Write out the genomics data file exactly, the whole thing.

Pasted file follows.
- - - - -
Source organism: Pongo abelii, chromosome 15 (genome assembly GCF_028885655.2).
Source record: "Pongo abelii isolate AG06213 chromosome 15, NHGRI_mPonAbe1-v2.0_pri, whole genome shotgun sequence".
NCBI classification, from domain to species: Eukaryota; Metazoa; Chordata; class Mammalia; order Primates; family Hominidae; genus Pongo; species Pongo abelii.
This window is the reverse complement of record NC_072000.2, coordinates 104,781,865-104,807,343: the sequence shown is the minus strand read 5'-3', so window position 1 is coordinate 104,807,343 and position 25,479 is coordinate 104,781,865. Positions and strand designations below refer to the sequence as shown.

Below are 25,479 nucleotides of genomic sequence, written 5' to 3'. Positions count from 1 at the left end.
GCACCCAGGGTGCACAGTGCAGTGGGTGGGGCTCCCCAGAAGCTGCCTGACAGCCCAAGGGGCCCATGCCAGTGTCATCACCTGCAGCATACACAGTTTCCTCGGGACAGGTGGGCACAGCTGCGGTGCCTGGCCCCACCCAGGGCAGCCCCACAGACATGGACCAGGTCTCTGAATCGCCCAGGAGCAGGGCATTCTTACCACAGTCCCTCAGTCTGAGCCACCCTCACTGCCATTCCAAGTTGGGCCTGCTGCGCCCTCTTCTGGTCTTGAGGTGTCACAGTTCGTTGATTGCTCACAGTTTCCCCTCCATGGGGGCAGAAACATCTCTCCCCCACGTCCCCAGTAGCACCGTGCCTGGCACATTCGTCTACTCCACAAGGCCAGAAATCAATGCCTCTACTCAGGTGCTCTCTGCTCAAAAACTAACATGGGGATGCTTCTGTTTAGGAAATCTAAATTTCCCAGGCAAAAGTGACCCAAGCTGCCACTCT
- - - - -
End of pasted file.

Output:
Source organism: Pongo abelii, chromosome 15 (genome assembly GCF_028885655.2).
Source record: "Pongo abelii isolate AG06213 chromosome 15, NHGRI_mPonAbe1-v2.0_pri, whole genome shotgun sequence".
NCBI classification, from domain to species: Eukaryota; Metazoa; Chordata; class Mammalia; order Primates; family Hominidae; genus Pongo; species Pongo abelii.
This window is the reverse complement of record NC_072000.2, coordinates 104,781,865-104,807,343: the sequence shown is the minus strand read 5'-3', so window position 1 is coordinate 104,807,343 and position 25,479 is coordinate 104,781,865. Positions and strand designations below refer to the sequence as shown.

Below are 25,479 nucleotides of genomic sequence, written 5' to 3'. Positions count from 1 at the left end.
GCACCCAGGGTGCACAGTGCAGTGGGTGGGGCTCCCCAGAAGCTGCCTGACAGCCCAAGGGGCCCATGCCAGTGTCATCACCTGCAGCATACACAGTTTCCTCGGGACAGGTGGGCACAGCTGCGGTGCCTGGCCCCACCCAGGGCAGCCCCACAGACATGGACCAGGTCTCTGAATCGCCCAGGAGCAGGGCATTCTTACCACAGTCCCTCAGTCTGAGCCACCCTCACTGCCATTCCAAGTTGGGCCTGCTGCGCCCTCTTCTGGTCTTGAGGTGTCACAGTTCGTTGATTGCTCACAGTTTCCCCTCCATGGGGGCAGAAACATCTCTCCCCCACGTCCCCAGTAGCACCGTGCCTGGCACATTCGTCTACTCCACAAGGCCAGAAATCAATGCCTCTACTCAGGTGCTCTCTGCTCAAAAACTAACATGGGGATGCTTCTGTTTAGGAAATCTAAATTTCCCAGGCAAAAGTGACCCAAGCTGCCACTCT